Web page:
Before we went away we had a concentrated tidy up of the garden. Thank goodness we did as the weather has not been great since we got back with snow, frosts and rain and even more rain! As a result there are lots of gardening jobs waiting to be done and February is going to be very busy!18_01_29_8456This was one of the rare bits of sunshine looking across the garden and I will be honest in this photo it looks almost identical to the November EoMV18_01_29_8458But looking a little closer we can see many alliums and tulips already making considerable growth.18_01_29_8459Similarly in this bed but it also highlights the climbing roses that will need to be tamed in February. (I know it is a bit late but I am sure they will survive.)18_01_29_8457Elsewhere spring bulbs are starting to put on a show. This bed is largely snowdrops and aconites.  18_01_29_8464Here the snowdrops and aconites mingle with some really beautiful Cyclamens (variety not known) and an Iris Histrioides Katherine Hodgkin. This really is the essence of spring.18_01_29_8461This bed is more designed with Yew balls under planted with Hakonechloa macra. In spring clumps of snowdrops come up to extend the interest in the bed.18_01_29_8462Aconites and Iris Reticualata bring real colour to the spring beds.18_01_29_8463As I said we have had some very hard frosts, -7 c at times and the Euphorbia ‘Mellifera’, a plant that has marginal hardiness in this area has not enjoyed the cold. I think it will be OK but has certainly been knocked back a bit.

17_03_23_5108Other jobs completed have been the potting up of around 80 dahlia tubers. These had been drying out in our garage but have now been potted up in potting compost and are crowding into the green house. The above photograph is from 2017 but you get the idea. Around the end of February I will start watering them and with any luck they will produce great plants for planting out around the end of May when the frosts should have finished. In addition there has been more clearing some of the dried herbaceous plants from last year.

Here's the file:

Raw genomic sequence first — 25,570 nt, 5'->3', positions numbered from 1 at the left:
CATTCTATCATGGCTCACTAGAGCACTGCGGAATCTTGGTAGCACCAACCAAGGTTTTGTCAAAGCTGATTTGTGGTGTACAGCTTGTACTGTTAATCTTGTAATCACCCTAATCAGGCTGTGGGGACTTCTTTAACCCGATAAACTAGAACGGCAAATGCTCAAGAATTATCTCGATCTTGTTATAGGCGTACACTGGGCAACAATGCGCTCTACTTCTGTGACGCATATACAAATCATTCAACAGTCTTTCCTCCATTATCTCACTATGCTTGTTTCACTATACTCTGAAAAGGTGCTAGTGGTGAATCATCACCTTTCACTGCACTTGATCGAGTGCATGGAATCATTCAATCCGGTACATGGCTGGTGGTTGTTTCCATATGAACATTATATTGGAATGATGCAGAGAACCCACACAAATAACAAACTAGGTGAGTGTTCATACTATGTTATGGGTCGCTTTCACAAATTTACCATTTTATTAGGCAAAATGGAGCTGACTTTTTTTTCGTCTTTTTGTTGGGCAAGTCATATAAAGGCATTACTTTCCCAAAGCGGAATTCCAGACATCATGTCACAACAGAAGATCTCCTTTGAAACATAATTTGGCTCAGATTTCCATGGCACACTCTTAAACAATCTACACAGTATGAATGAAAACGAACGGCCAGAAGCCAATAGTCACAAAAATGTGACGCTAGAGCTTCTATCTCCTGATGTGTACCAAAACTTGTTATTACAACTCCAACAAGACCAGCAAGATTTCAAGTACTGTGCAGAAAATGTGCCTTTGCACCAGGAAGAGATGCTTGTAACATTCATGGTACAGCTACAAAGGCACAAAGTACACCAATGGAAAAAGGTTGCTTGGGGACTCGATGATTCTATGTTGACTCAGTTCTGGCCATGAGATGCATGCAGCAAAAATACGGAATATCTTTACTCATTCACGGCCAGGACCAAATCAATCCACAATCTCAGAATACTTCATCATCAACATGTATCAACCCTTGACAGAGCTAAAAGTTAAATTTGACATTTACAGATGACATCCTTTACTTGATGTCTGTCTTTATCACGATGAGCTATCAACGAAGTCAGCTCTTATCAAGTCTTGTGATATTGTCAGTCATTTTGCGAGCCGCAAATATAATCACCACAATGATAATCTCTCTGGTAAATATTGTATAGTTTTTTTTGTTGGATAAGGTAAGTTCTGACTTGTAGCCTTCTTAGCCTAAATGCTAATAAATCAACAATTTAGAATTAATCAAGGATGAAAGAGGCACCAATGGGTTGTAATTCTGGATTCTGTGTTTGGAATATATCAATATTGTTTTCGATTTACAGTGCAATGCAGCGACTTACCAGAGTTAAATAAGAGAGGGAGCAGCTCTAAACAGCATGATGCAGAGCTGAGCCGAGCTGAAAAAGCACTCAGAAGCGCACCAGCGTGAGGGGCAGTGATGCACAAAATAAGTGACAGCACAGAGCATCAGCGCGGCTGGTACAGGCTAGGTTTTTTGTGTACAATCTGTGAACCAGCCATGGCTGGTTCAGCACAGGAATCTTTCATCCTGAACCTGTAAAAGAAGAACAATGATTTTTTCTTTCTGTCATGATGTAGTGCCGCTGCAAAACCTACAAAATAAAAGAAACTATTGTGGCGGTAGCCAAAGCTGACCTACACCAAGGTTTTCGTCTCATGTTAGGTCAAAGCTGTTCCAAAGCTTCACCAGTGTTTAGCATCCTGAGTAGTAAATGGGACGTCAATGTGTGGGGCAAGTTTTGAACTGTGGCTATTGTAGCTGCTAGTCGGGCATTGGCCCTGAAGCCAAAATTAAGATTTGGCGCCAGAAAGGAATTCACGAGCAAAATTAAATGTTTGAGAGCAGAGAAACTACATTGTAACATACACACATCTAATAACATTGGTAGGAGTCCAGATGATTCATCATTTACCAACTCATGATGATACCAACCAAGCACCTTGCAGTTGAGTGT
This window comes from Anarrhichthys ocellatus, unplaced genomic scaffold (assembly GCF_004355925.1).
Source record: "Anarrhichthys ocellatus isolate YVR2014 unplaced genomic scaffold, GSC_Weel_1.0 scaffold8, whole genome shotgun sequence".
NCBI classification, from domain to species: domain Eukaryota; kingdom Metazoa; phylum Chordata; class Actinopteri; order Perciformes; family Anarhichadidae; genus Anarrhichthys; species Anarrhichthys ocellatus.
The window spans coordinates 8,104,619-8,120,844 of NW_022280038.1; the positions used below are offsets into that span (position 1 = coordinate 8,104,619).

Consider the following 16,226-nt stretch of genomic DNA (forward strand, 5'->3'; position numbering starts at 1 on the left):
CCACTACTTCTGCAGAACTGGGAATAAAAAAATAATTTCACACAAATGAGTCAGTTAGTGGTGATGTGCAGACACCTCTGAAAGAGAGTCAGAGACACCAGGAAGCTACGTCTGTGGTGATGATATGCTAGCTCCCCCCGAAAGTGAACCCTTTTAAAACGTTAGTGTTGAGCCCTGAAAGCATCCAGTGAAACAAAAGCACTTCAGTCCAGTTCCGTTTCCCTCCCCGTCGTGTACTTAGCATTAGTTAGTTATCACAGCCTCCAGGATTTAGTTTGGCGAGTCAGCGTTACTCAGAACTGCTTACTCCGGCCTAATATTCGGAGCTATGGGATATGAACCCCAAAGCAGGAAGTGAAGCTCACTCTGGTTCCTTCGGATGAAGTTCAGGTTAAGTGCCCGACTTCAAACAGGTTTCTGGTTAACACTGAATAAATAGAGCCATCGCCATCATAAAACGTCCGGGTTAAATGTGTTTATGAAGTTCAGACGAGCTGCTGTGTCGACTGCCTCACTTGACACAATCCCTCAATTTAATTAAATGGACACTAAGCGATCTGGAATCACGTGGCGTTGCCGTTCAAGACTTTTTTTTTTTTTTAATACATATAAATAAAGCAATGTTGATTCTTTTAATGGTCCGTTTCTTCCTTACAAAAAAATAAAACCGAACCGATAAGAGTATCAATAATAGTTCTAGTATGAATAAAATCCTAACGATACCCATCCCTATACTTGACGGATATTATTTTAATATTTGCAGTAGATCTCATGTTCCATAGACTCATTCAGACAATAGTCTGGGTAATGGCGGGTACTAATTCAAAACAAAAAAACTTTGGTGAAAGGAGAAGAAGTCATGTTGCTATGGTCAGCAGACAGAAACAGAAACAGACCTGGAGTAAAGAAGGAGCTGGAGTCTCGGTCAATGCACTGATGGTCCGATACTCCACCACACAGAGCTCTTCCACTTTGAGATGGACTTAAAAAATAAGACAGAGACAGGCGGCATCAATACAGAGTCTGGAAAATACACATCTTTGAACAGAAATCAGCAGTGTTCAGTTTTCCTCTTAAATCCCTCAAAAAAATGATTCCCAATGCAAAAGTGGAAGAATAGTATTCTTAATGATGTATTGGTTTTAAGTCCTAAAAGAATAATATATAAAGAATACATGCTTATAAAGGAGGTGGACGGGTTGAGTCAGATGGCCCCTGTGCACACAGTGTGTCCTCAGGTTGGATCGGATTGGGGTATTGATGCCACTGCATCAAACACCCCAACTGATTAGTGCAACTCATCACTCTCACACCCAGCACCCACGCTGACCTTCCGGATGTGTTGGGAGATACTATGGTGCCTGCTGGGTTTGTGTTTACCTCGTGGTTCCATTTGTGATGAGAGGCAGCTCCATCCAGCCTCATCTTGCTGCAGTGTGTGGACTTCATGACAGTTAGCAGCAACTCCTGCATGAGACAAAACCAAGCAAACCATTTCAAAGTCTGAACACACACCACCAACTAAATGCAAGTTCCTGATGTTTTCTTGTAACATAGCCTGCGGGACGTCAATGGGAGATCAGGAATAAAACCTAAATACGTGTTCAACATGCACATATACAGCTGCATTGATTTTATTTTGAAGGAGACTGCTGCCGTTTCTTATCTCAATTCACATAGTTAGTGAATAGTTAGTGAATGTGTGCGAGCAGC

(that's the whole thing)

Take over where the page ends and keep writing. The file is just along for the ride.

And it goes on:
17_05_31_5882For those of you who remember this huge Crambe Cordifolia we said at the time that although it looks spectacular it was crowding everything out and we planned to move it. Well that was one of the jobs we have done so we can cross it off the list! The roots were over 60cm but I have replanted it elsewhere and I expect it to sulk for a year and then take off again.

18_01_29_8460The five new trees of Sorbus aucuparia ‘Autumn Spire’ also arrived and needed planting in the area behind the high wall. This almost completes the Design Challenge I mention last year and I will do a blog on this later in the year.

2018 Gardening Hours
Week beginning Jan 20th Total 2018 to-date Average per week
12 30 10

Given that last year we did on average 19 hours a week you can see we are well down on that!

Some of you will know that I took on the EoMV blog from Helen Johnstone last year. Helen is now back from her break from blogging and would like to take back the hosting of the EoMV which she had been doing since March 2009. So, if you would like to join in with the End of Month View please do. I suggest you add a link to your post in the comments below and also visit Helen and do the same there. Thank you for supporting the EoMV while I “baby sat” it and please come back to Glebe House Garden as often as you wish.

End of Month View – December 2017

The end of the month and the end of the year!  Happy New Year and good gardening in 2018.

I have not been able to get into the garden much during the last few weeks. Much of “putting the garden to bed” for the winter was done in November so I will use this opportunity to look back over the year.

Click on the small images to see them full size.

January

17_01_30_4716Many of the beds look exactly as they were following the winter clean up. However, there are signs of spring to be seen.